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Duane R. Clarridge parted company with the Central Intelligence Agency more than two decades ago, but from poolside at his home near San Diego, he still runs a network of spies.
Over the past two years, he has fielded operatives in the mountains of Pakistan and the desert badlands of Afghanistan. Since the United States military cut off his funding in May, he has relied on like-minded private donors to pay his agents...
...not a very good spy network or organization if people have found out what they do, is it?
The demand for private military services is likely to increase. The cases that attract most attention are those where a government employs a private military company to help it in a conflict – as the governments of Sierra Leone and Angola have done. Such cases are in practice rare and are likely to remain so; but we may well see an increase in private contracts for training or logistics. Some of this demand may come from states which cannot afford to keep large military establishments themselves. But demand may also come from developed countries. It is notable for example that the United States has employed private military companies to recruit and manage monitors in the Balkans.
A further source of demand for private military services could be international organisations. The private sector is already active and effective in areas that would once have been seen as the preserve of the military – demining for example. And both the UN and international NGOs employ private companies to provide them with security and logistics support. A strong and reputable private military sector might have a role in enabling the UN to respond more rapidly and more effectively in crises. The cost of employing private military companies for certain functions in UN operations could be much lower than that of national armed forces. Clearly there are many pitfalls in this which need to be considered carefully. There are, for example, important concerns about human rights, sovereignty and accountability which we examine in this paper.
Today’s world is a far cry from the 1960s when private military activity usually meant mercenaries of the rather unsavoury kind involved in post-colonial or neo-colonial conflicts. Such people still exist; and some of them may be present at the lower end of the spectrum of private military companies. One of the reasons for considering the option of a licensing regime is that it may be desirable to distinguish between reputable and disreputable private sector operators, to encourage and support the former while, as far as possible, eliminating the latter.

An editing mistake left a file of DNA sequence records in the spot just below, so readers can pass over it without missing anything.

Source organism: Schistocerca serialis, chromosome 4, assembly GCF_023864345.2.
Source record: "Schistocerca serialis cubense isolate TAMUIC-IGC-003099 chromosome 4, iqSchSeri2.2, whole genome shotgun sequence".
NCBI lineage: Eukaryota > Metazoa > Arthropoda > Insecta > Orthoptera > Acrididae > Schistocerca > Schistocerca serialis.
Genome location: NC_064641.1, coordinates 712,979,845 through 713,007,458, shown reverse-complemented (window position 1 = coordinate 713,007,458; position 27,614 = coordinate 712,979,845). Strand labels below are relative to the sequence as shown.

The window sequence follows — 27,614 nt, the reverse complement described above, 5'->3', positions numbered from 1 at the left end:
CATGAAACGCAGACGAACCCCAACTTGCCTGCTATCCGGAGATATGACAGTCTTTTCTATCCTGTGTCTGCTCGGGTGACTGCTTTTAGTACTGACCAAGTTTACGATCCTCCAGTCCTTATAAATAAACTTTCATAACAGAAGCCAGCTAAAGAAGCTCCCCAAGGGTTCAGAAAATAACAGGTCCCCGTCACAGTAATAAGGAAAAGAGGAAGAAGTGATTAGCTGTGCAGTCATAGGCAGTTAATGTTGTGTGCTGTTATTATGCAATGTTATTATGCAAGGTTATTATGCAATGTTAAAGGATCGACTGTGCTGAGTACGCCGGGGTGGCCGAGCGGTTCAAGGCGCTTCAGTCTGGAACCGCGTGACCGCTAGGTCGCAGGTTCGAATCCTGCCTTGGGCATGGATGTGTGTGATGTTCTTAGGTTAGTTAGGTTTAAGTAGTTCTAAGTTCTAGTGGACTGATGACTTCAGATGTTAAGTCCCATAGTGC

MPRI was purchased by L3, DynCorp was purchased by CSC, and Vinnell was purchased by Northrup Grumman.
I would think this publicity would both somehow neutralize their effectiveness and make clients wary of dealing with them out as they might be exposed too.
A Caribbean cruise with former CIA chiefs
There's no such thing as an ex-spy. There are only spies who pretend they have retired. Or so they tell you. But I have yet to meet a retired spy who walked the dog and pruned the roses all day.
Take Bart Bechtel for instance - an ex-CIA operations officer, a specialist in domestic and international terrorism matters and a US Navy veteran with 31 years of espionage and counter-intelligence experience - a spy to his fingertips.
It was Bart Bechtel who decided to organise a seminar for spooks - past, present and future - and their wives, girlfriends and interested parties.
Mr. Clarridge, 78, who was indicted on charges of lying to Congress in the Iran-contra scandal and later pardoned, is described by those who have worked with him as driven by the conviction that Washington is bloated with bureaucrats and lawyers who impede American troops in fighting adversaries and that leaders are overly reliant on mercurial allies.
His dispatches — an amalgam of fact, rumor, analysis and uncorroborated reports — have been sent to military officials who, until last spring at least, found some credible enough to be used in planning strikes against militants in Afghanistan. They are also fed to conservative commentators, including Oliver L. North, a compatriot from the Iran-contra days and now a Fox News analyst, and Brad Thor, an author of military thrillers and a frequent guest of Glenn Beck.
Originally posted by ThichHeaded
This is why we are in Afghanistan, The opium production is paying for things like this and the many many trillions of money that got jacked from the pentagon and so on..
Interesting how things seem real clear anymore.. I bet our government is glad our people are a bunch of idiots and dont like to play connect the dots..
And we wonder why everyone hates us...
Thats right! A man caught lying to Congress should be in charge of the CIA. Lets face it, everyone hates the US Govt, so the CIA should be making its foreign policy, not the elected members who are at least held somewhat accountable for their actions come election time.
Originally posted by radarloveguy
reply to post by soficrow
Sounds to me like he should be running the CIA
Washington is the definition of frustration
... look it up in the dictionary